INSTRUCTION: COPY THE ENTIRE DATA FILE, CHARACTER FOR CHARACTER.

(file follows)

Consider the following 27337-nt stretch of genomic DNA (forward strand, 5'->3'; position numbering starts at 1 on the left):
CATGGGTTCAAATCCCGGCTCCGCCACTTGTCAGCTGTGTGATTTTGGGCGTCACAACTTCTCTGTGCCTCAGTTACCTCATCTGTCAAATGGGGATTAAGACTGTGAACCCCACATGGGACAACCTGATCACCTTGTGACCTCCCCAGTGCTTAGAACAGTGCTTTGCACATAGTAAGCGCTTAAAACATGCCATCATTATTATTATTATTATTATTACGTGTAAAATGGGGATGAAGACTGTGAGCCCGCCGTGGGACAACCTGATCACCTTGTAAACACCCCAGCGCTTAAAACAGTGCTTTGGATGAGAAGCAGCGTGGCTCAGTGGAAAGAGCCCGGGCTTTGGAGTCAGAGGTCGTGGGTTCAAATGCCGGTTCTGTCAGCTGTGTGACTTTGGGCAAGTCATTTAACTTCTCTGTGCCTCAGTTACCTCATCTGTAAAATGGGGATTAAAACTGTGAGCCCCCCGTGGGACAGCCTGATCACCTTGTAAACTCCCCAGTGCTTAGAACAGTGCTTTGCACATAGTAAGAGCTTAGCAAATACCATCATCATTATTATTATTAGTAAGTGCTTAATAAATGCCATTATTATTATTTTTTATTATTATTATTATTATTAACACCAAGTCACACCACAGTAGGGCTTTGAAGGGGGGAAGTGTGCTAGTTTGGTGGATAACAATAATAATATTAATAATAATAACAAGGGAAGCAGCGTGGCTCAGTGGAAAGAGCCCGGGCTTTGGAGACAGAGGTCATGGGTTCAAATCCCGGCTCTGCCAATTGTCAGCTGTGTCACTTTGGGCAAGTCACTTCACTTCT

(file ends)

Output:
Consider the following 27337-nt stretch of genomic DNA (forward strand, 5'->3'; position numbering starts at 1 on the left):
CATGGGTTCAAATCCCGGCTCCGCCACTTGTCAGCTGTGTGATTTTGGGCGTCACAACTTCTCTGTGCCTCAGTTACCTCATCTGTCAAATGGGGATTAAGACTGTGAACCCCACATGGGACAACCTGATCACCTTGTGACCTCCCCAGTGCTTAGAACAGTGCTTTGCACATAGTAAGCGCTTAAAACATGCCATCATTATTATTATTATTATTATTACGTGTAAAATGGGGATGAAGACTGTGAGCCCGCCGTGGGACAACCTGATCACCTTGTAAACACCCCAGCGCTTAAAACAGTGCTTTGGATGAGAAGCAGCGTGGCTCAGTGGAAAGAGCCCGGGCTTTGGAGTCAGAGGTCGTGGGTTCAAATGCCGGTTCTGTCAGCTGTGTGACTTTGGGCAAGTCATTTAACTTCTCTGTGCCTCAGTTACCTCATCTGTAAAATGGGGATTAAAACTGTGAGCCCCCCGTGGGACAGCCTGATCACCTTGTAAACTCCCCAGTGCTTAGAACAGTGCTTTGCACATAGTAAGAGCTTAGCAAATACCATCATCATTATTATTATTAGTAAGTGCTTAATAAATGCCATTATTATTATTTTTTATTATTATTATTATTATTAACACCAAGTCACACCACAGTAGGGCTTTGAAGGGGGGAAGTGTGCTAGTTTGGTGGATAACAATAATAATATTAATAATAATAACAAGGGAAGCAGCGTGGCTCAGTGGAAAGAGCCCGGGCTTTGGAGACAGAGGTCATGGGTTCAAATCCCGGCTCTGCCAATTGTCAGCTGTGTCACTTTGGGCAAGTCACTTCACTTCT